Another close pairing.  The Aggies underperformed last season and lost their coach, yet still managed to win seven games.  This season, under new head coach Mike Sherman, they should employ a pro-style attack that will take advantage of both speedy RB Mike Goodson and huge FB Jorvorskie Lane.

The Gamecocks continue to simply tread water under Steve Spurrier.  Questions still remain as to who will start at QB for them, and how long the chosen man's leash will be once he's given the job.  Spurrier was short with incumbents Chris Smelley and Tommy Beecher last year, so nobody has really emerged.

This is the toughest matchup for me to call.  Texas A&M lost a lot of starters on D, but the core of their offense is still intact, with the potential to be really good.  South Carolina has had that kind of potential for years, yet hasn't been able to execute under Spurrier.

That's why I'm choosing the Aggies.  At this point, Spurrier doesn't deserve a vote of confidence until he actually produces.  He's had potential too long to use that as his calling card now.

It could go either way, but I'd take the Aggies over the streaky Gamecocks.


No. 5: Oklahoma State VS Kentucky

On the heels of a tough decision, this game comes as a relief.  They are teams headed in opposite directions this year.  While OK State seems to have figured out the spread offense, returning QB Zac Robinson and his gaudy numbers on offense, the Wildcats are still reeling from last year's 3-5 finish.

The Cowboys replace 13 starters, just like the Wildcats, but momentum and leaders are on the Cowboys' side.  Robinson gives the offense an identity, and Jeremy Broadway, Dez Bryant, and Brandon Pettigrew give him talented targets.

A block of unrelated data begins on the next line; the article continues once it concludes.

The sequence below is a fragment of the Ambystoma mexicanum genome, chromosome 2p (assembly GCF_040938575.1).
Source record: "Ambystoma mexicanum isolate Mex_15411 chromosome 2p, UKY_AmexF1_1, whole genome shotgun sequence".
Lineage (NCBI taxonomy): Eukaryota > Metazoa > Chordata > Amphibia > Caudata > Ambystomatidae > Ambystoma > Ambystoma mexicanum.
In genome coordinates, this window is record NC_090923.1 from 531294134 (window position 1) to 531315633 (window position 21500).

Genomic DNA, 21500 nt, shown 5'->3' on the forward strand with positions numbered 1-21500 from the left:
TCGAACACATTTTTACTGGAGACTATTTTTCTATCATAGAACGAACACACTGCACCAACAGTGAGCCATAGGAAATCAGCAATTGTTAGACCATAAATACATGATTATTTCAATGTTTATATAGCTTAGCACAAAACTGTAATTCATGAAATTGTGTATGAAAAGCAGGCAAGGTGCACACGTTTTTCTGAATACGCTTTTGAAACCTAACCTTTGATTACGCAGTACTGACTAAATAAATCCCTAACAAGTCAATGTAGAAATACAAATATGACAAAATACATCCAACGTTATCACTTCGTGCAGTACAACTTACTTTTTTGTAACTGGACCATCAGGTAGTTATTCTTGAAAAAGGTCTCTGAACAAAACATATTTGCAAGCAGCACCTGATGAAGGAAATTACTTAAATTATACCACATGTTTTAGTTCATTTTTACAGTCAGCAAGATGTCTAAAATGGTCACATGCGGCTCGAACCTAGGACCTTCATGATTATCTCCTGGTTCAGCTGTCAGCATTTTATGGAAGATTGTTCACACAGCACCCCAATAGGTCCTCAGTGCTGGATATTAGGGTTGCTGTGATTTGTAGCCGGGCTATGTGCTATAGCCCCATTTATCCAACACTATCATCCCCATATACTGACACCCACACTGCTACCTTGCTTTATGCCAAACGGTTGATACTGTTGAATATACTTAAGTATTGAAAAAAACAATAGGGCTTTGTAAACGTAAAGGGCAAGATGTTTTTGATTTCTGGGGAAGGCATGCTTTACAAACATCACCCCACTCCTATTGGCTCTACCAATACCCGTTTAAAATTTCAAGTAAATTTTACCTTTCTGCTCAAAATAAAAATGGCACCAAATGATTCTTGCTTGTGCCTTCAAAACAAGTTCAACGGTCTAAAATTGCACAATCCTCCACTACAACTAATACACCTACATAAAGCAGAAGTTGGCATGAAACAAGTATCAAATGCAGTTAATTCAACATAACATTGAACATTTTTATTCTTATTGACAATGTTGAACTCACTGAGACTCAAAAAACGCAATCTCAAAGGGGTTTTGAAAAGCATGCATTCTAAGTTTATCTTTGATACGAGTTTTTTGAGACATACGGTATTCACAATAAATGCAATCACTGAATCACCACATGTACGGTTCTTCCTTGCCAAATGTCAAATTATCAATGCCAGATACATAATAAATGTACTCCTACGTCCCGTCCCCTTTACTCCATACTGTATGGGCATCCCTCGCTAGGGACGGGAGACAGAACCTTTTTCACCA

On the other hand, the 'Cats lose the amazing Andre Woodson at QB and might struggle to regain their touch on offense after losing a lot of skill players.  The same squad that put up decent numbers in the SEC last year might struggle this time around.

Both defenses should be decent.  Kentucky returns good experience and talent, while OK State will attempt to use an influx of juco talent in D-coordinator Tim Beckman's second year on the job.

Simply put, OK State is the better team this year, and the rankings reflect that.  They stand at 41, while Kentucky lumbers in at 63.  The specfics might change in other polls, but show me a poll where the Cowboys are behind Kentucky.


No. 6: Baylor VS Vandy

Who really cares about this game?  Both teams are outside or around the top 80 in the country, and both perennially get beaten up on.

Well, Baylor brings in successful former Houston coach Art Briles to spice up the offense with his explosive gameplan, and Vandy takes some momentum into this season after beating South Carolina on the road and Ole Miss at home.  Both fan bases will have hope coming into this season.

I give this game to Baylor simply based on potential.  Briles should give the team a new look, and they return 13 starters on both sides of the ball, while Vandy only returns nine starters.

Neither will be good, but Baylor will be better.


So there you have it.  I have the Big 12 South going 4-1-1 against the SEC East.

But here's the thing—I obviously have a Big 12 bias, and I am hardly Kirk Herbstreit.  I'd love to hear what die-hard SEC fans have to say about this, and I hope I will.

I'd also like to add that I don't think that the Big 12 is better then the SEC.  I think that overall, the SEC is the best conference in the nation, followed closely by the Big 12, then the Pac-10.  But I do believe my statement that the Big 12 South is the hardest division to play in.

I'm Peter Fleischer.  Thanks a lot for reading.